Likewise, the COVID-19 pandemic threatened the civil and political rights of the general people at various levels throughout the years. The International Covenant on Civil and Political Rights, 1966 (“ICCPR”) in its preamble specifies its objective to accelerate the protection of human rights in line with the Universal Declaration of Human Rights (1948) to recognize “...the ideal of free human beings enjoying civil and political freedom and freedom from fear…]” Similar to the ICESCR, it provides the right to freely determine one’s political status in Article 1(1). Then Article 2 provides the equal treatment of all people regardless of race, religion and language or social origin. An important provision of the ICCPR, Article 4, provides provisions relating to public emergencies. It asserts that the circumstances of public emergency shall be addressed and necessary steps shall be taken, however, without derogating the rights and without emanating discrimination “solely on the ground of race, colour, sex, language, religion or social origin” Article 6 provides the legal protection of the right to life followed by the right to liberty and security in Article 9. Further, Article 12 provides the right to lawful movement within and out the territory, which is further subject to reasonable restrictions. Such reasonable restrictions may be extraordinary situations like public emergencies or a pandemic. Article 21 of the ICCPR provides the right to peaceful assembly. However, this right is also subject to reasonable restrictions, including public health emergencies and public order as per the texts. Article 24 of the ICCPR provides rights relating to non-discrimination based on origin, which is further reiterated in Article 27. Albeit, the world has witnessed an upsurge of racial discrimination against a specific group of people, particularly Asians, during the COVID-19 pandemic in the assumption that the virus has emanated from China, hence the liability belongs to the Chinese and Asian people. As a result, several violent encounters have been reported in many countries with specific racial groups. Therefore, the instrument on pandemic also concerns provisions relating to the prevention of racial discrimination.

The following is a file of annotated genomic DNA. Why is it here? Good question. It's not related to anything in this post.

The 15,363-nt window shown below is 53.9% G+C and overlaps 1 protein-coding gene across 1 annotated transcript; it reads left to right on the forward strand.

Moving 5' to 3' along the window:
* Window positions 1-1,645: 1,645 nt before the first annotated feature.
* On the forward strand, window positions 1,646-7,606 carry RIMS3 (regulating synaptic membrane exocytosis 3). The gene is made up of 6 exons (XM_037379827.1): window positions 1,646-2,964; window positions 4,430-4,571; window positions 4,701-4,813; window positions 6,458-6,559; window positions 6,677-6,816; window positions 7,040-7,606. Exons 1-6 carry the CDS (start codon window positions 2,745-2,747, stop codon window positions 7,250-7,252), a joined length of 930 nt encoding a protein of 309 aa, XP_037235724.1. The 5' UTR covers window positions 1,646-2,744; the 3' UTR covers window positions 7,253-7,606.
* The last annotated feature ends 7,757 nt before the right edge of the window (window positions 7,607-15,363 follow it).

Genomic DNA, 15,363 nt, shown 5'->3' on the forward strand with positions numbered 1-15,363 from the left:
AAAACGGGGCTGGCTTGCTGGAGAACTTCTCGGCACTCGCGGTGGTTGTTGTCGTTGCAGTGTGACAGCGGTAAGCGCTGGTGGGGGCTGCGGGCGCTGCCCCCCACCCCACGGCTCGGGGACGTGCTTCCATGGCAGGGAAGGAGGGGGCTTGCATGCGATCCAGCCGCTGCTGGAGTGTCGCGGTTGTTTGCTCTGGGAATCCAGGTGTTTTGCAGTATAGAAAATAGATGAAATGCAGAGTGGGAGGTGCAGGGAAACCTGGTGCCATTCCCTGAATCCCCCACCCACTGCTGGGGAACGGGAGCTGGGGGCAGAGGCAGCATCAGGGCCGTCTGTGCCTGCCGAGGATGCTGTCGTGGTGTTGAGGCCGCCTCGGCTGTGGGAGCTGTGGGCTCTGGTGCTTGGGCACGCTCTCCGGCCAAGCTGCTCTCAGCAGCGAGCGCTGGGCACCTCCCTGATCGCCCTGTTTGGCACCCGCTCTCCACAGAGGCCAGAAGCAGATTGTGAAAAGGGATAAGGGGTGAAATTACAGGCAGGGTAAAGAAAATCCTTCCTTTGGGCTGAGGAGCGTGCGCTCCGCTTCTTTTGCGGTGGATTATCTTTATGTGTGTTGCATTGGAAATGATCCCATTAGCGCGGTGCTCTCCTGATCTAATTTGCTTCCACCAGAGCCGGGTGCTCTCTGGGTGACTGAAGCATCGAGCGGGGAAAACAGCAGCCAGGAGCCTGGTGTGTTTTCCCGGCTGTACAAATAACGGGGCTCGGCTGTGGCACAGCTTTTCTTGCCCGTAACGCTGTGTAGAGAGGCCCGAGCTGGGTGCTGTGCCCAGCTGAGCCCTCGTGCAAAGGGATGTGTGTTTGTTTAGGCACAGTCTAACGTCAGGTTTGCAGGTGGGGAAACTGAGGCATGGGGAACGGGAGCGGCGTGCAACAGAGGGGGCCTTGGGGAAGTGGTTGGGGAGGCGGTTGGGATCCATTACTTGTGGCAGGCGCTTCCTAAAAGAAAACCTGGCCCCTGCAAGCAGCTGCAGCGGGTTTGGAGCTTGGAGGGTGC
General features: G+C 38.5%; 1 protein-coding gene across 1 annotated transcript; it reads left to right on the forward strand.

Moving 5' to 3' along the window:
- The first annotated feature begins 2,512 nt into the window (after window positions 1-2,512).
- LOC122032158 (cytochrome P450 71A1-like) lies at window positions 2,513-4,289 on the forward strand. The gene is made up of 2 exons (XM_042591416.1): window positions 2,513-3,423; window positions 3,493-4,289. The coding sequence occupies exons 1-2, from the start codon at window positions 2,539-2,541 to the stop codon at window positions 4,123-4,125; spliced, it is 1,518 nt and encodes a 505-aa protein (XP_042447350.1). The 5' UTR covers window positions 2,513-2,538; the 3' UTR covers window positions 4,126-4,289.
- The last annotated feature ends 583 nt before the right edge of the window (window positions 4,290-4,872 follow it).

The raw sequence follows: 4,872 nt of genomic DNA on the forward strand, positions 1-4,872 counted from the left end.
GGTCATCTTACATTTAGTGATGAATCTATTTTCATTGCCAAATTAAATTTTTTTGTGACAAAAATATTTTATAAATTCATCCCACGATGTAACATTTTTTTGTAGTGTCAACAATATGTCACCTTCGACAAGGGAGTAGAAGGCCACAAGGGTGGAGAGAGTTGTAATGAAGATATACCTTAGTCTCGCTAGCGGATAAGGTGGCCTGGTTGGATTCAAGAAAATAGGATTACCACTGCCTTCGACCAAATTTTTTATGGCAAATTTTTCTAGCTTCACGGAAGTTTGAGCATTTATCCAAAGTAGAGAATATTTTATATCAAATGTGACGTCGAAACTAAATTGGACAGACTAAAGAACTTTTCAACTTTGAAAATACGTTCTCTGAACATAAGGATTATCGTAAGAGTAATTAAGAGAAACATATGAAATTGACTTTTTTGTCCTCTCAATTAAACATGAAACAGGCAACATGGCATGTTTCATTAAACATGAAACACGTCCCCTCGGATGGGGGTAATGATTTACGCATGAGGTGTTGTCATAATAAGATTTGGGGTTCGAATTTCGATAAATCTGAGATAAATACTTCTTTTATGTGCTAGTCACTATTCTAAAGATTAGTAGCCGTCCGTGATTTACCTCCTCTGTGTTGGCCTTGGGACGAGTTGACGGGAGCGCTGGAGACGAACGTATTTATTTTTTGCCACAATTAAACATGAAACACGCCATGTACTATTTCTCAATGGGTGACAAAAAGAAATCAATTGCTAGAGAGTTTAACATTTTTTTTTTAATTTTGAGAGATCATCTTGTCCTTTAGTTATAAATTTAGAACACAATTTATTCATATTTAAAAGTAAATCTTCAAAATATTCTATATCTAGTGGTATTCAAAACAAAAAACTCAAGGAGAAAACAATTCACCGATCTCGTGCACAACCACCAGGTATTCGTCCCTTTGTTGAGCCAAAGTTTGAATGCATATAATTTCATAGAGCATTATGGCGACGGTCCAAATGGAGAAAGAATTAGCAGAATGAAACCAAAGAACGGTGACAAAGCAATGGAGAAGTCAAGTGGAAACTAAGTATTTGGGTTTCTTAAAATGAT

Limitations and future implications

While yet in the process of drafting, the finalised provisions of the convention or agreement remain unsure to date. While a hugely responsive consent of 194 countries initiated the drafting process, streaks are high that not all countries may agree with the final drafting and ratify it. The Chief of WHO in a recent statement indicated that the end of the COVID-19 pandemic is not far in sight. Hence, the pandemic can only be used as a model to draft the instrument as most of the factors behind a scientifically triggered disaster to remain unknown and subject to a time-consuming process of experiments.